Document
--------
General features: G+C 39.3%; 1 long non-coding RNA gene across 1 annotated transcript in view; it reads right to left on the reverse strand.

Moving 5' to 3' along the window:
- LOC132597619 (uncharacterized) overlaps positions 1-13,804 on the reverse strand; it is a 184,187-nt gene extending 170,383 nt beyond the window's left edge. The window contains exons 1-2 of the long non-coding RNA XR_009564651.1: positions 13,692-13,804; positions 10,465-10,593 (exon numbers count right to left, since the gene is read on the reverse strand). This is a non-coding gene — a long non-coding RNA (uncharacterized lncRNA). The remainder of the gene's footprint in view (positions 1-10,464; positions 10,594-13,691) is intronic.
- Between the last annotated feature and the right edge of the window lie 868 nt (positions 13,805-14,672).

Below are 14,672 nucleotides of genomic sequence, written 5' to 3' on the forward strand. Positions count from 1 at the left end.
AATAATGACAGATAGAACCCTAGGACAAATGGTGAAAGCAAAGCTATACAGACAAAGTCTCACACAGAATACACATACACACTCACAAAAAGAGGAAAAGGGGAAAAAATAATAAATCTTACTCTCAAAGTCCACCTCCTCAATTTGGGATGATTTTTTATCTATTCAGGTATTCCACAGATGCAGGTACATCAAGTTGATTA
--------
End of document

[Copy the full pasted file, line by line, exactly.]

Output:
General features: G+C 39.3%; 1 long non-coding RNA gene across 1 annotated transcript in view; it reads right to left on the reverse strand.

Moving 5' to 3' along the window:
- LOC132597619 (uncharacterized) overlaps positions 1-13,804 on the reverse strand; it is a 184,187-nt gene extending 170,383 nt beyond the window's left edge. The window contains exons 1-2 of the long non-coding RNA XR_009564651.1: positions 13,692-13,804; positions 10,465-10,593 (exon numbers count right to left, since the gene is read on the reverse strand). This is a non-coding gene — a long non-coding RNA (uncharacterized lncRNA). The remainder of the gene's footprint in view (positions 1-10,464; positions 10,594-13,691) is intronic.
- Between the last annotated feature and the right edge of the window lie 868 nt (positions 13,805-14,672).

Below are 14,672 nucleotides of genomic sequence, written 5' to 3' on the forward strand. Positions count from 1 at the left end.
AATAATGACAGATAGAACCCTAGGACAAATGGTGAAAGCAAAGCTATACAGACAAAGTCTCACACAGAATACACATACACACTCACAAAAAGAGGAAAAGGGGAAAAAATAATAAATCTTACTCTCAAAGTCCACCTCCTCAATTTGGGATGATTTTTTATCTATTCAGGTATTCCACAGATGCAGGTACATCAAGTTGATTA